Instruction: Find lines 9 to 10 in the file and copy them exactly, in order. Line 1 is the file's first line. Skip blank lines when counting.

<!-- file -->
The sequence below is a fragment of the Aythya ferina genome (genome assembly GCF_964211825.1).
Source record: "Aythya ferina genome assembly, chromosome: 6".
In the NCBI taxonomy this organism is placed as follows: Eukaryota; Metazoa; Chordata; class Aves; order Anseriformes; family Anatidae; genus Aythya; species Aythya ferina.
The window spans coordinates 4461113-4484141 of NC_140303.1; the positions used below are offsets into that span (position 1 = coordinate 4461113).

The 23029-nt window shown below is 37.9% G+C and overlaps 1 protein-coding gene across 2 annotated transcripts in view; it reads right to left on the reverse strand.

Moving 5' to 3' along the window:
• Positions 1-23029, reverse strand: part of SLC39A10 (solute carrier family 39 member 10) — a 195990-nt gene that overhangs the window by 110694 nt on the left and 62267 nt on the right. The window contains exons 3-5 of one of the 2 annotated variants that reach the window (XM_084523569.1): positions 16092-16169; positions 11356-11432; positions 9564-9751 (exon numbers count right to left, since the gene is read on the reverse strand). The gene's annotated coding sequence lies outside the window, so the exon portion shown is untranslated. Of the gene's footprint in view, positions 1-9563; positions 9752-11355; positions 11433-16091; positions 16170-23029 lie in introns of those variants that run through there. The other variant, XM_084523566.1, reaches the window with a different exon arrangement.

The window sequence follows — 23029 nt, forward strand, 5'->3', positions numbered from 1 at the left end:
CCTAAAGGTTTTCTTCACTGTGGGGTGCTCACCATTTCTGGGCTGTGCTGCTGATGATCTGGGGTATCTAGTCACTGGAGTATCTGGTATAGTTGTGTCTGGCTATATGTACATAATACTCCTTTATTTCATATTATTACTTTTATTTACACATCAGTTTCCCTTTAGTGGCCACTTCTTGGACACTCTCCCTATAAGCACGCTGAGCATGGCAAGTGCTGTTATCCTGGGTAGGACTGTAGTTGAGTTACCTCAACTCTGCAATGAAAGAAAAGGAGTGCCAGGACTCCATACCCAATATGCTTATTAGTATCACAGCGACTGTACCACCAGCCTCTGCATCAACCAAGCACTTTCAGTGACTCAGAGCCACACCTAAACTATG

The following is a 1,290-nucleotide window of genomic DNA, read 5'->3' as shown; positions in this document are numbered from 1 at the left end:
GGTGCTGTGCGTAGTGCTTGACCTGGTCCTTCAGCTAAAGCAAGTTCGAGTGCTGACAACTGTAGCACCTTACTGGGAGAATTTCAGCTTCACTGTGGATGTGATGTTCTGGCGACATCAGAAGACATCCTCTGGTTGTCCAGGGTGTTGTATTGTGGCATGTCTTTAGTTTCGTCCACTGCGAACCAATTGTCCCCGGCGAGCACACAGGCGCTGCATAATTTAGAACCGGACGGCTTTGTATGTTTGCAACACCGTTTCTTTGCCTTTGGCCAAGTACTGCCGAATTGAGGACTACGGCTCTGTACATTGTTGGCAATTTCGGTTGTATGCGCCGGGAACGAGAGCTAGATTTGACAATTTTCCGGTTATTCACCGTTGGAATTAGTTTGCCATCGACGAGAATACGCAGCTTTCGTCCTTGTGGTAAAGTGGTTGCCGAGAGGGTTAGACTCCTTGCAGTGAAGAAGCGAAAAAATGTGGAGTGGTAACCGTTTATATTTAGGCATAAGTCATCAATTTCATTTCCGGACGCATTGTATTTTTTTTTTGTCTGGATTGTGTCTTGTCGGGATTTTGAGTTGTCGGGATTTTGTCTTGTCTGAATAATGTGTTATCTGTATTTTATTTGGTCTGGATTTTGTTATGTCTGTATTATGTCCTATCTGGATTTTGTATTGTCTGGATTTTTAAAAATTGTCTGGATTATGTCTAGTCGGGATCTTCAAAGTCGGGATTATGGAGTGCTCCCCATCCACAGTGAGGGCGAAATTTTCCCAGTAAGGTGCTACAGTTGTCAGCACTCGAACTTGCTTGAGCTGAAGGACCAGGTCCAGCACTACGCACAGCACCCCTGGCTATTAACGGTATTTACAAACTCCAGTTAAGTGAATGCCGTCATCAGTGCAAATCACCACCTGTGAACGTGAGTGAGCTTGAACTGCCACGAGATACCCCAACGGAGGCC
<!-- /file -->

CCTAAAGGTTTTCTTCACTGTGGGGTGCTCACCATTTCTGGGCTGTGCTGCTGATGATCTGGGGTATCTAGTCACTGGAGTATCTGGTATAGTTGTGTCTGGCTATATGTACATAATACTCCTTTATTTCATATTATTACTTTTATTTACACATCAGTTTCCCTTTAGTGGCCACTTCTTGGACACTCTCCCTATAAGCACGCTGAGCATGGCAAGTGCTGTTATCCTGGGTAGGACTGTAGTTGAGTTACCTCAACTCTGCAATGAAAGAAAAGGAGTGCCAGGACTCCATACCCAATATGCTTATTAGTATCACAGCGACTGTACCACCAGCCTCTGCATCAACCAAGCACTTTCAGTGACTCAGAGCCACACCTAAACTATG

The following is a 1,290-nucleotide window of genomic DNA, read 5'->3' as shown; positions in this document are numbered from 1 at the left end: